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“Fingerpainting” on the windows

 

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Paint in a Ziploc bag, taped to the window

 

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We made a paper plate caterpillar after reading, The Very Hungry Caterpillar

While my choice “hit the pause on the gym” might not be one all parents would make, I feel confident I can still get the workouts I need and want at home for now. And if my kids do get the flu, at least I knew I did what I could to personally protect them.

Since I’m a personal trainer and I love exercise, I’m sure it’s no surprise that I have a small arsenal of workout equipment. You don’t need tons of or really any equipment to get a good workout at home. But personally, I love having a variety of pieces to pull from to keep me motivated and keep mixing up my workouts. And naturally I have some favorites. Here are a few of them, and a couple sample workout videos to match. Be sure to follow me on Instagram to catch my at home workouts weekly.

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Dumbbell and Kettlebell

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Resistance loops and resistance bands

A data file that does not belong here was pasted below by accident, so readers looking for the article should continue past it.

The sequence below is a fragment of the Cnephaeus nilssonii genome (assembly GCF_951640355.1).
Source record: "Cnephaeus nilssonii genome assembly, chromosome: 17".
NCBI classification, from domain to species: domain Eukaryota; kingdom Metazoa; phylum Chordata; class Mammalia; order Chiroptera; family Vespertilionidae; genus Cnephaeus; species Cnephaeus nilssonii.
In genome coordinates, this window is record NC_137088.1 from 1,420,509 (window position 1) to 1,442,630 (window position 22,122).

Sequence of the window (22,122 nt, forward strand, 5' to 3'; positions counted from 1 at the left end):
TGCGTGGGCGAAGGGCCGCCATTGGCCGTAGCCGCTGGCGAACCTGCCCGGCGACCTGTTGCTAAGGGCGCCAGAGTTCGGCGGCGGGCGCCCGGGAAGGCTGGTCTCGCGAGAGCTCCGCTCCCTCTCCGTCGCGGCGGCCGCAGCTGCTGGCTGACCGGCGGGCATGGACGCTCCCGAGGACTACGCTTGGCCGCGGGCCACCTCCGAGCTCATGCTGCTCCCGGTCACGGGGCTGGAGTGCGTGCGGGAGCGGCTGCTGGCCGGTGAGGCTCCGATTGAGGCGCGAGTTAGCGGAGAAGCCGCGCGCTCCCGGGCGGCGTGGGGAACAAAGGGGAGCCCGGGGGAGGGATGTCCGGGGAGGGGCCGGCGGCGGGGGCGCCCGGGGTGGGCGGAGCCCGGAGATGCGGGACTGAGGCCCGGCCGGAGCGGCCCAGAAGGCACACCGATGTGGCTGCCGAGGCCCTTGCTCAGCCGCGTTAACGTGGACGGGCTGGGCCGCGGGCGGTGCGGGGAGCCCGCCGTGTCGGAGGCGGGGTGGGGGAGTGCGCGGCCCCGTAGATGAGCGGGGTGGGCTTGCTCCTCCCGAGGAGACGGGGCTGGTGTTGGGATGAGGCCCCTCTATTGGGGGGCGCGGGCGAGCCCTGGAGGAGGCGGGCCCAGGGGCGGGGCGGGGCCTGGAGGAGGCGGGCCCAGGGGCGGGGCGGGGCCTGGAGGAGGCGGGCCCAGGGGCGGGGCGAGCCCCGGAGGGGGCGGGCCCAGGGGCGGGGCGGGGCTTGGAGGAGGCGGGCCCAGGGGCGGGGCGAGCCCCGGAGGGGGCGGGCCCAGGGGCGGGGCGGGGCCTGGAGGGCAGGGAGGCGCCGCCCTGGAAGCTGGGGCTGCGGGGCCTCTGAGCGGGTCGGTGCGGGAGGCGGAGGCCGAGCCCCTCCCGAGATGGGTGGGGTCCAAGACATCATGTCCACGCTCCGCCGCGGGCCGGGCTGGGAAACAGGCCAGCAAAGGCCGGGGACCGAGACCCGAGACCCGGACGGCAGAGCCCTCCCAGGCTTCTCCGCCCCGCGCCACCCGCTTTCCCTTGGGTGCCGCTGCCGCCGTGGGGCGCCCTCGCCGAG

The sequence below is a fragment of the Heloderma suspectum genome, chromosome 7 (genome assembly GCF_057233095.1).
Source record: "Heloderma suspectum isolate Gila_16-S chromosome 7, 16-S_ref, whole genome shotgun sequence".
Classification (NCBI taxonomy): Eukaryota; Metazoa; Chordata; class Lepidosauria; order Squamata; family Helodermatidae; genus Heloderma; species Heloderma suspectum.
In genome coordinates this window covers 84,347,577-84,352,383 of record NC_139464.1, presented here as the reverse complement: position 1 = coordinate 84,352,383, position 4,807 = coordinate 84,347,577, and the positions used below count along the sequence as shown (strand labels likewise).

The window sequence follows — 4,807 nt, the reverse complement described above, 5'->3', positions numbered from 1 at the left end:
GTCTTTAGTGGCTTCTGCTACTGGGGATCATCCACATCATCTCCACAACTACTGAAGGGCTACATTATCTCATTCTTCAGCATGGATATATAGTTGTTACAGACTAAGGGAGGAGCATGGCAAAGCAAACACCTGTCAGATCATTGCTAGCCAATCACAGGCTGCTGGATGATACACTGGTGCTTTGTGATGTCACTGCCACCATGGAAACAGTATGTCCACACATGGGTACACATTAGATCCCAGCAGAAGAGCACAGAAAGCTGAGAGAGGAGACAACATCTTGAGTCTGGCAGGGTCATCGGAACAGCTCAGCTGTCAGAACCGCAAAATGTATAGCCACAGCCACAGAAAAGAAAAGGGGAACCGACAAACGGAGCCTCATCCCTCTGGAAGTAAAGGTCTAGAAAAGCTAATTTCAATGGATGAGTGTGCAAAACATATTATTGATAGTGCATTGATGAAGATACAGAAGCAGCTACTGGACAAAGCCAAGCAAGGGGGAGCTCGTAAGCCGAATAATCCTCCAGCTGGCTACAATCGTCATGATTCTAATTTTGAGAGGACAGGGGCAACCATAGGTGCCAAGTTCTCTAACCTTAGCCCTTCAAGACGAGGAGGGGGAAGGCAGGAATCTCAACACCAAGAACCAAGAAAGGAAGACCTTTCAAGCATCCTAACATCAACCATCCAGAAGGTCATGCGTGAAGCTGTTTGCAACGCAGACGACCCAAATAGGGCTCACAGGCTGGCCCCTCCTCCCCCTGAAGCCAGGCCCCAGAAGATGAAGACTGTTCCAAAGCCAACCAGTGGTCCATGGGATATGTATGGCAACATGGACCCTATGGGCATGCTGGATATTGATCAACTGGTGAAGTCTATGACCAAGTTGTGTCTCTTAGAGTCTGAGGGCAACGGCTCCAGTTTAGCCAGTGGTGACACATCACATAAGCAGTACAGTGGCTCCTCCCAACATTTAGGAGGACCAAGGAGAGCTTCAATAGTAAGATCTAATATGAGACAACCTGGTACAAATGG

This first workout uses gliders. I LOVE THESE THINGS. They are awesome for targeting all different muscle groups and can be use for way more than abdominal exercises–the number one type of exercise they are marketed to work the hardest. If you don’t have gliders, feel free to try a couple washcloths or some paper plates. This workout combines both a reverse lunge and then a curtsy lunge. Then you transition right into a hamstring curl, mountain climbers, and then a single leg knee tuck. Aim for 10-15 reps per exercise (and per side where applicable). The goal is 3-5 sets. This workout will smoke your legs, glutes, and abs.

This second workout utilizes the resistance loops and is 100% full body! Start with a squat, alternating a lateral leg lift. Pop into a side plank and then pull hamstring curls. Next, loop the band around your upper arms and feel an extra burn in your triceps as you do push ups. Balance out the push motion with a pull as you complete single arm rows. Transition into plank knee tucks with some extra resistance. Lastly, find your side plank again and pull for some side plank tucks. Again, the goal is 10-15 reps (per side where applicable) and you’re working for 3-5 sets.

Give these workouts a try and let me know what you think in the comments below. You’ve got this! 

 

Cardio Upgrade: Don’t Just Walk, Strength Train Too!

Today’s post is all about a quick workout I put together to do on a family walk, run or hike, turning a bonafide cardio workout into an opportunity to strength train. My favorite! We completed this workout on our local bike path, but you can do this workout anywhere and with or without the walk.

Staying active as a family is important to me. I think it’s important we’re healthy parents for our kids. I want to do everything I can to stick around for as long as I can. I tell Chris that when we are grandparents, I hope we can be out hiking with our grandkids. And that vision starts now; with lots of training while we’re parents!